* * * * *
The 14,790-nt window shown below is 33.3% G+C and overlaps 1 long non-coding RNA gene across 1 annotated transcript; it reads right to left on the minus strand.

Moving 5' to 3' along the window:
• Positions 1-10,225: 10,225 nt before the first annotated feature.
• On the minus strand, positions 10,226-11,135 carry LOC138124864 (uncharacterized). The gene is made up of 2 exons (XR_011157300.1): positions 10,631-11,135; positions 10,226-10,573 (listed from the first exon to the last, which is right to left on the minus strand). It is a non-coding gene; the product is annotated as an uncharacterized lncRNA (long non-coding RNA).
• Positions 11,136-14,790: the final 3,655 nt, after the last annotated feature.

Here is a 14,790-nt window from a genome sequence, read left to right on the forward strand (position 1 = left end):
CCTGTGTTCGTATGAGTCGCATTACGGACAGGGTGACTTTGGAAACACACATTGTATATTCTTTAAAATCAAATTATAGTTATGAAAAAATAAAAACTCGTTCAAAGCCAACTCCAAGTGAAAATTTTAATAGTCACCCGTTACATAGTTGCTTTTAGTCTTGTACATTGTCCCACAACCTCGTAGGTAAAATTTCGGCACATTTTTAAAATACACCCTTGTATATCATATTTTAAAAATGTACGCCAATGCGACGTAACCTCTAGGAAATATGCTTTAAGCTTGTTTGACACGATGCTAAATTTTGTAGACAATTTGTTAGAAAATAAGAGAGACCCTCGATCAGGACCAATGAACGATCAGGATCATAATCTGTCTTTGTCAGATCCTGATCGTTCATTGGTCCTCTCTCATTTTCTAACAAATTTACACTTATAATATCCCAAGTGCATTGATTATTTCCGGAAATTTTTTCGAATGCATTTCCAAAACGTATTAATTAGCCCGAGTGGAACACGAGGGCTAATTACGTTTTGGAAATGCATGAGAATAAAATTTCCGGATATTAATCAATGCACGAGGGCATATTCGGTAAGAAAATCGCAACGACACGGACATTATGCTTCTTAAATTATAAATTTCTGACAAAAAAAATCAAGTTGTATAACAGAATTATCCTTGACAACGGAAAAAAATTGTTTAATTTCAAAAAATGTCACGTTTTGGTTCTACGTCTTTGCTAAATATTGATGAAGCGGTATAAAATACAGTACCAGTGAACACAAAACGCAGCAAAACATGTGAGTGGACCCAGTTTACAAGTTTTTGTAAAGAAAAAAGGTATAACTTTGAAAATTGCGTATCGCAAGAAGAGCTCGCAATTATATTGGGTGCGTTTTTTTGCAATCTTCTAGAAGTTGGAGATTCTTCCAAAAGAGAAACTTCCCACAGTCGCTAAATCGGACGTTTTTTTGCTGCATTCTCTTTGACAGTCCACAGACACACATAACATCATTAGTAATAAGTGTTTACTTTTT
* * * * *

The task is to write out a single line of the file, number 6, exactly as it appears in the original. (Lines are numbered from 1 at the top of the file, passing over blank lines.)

Here is a 14,790-nt window from a genome sequence, read left to right on the forward strand (position 1 = left end):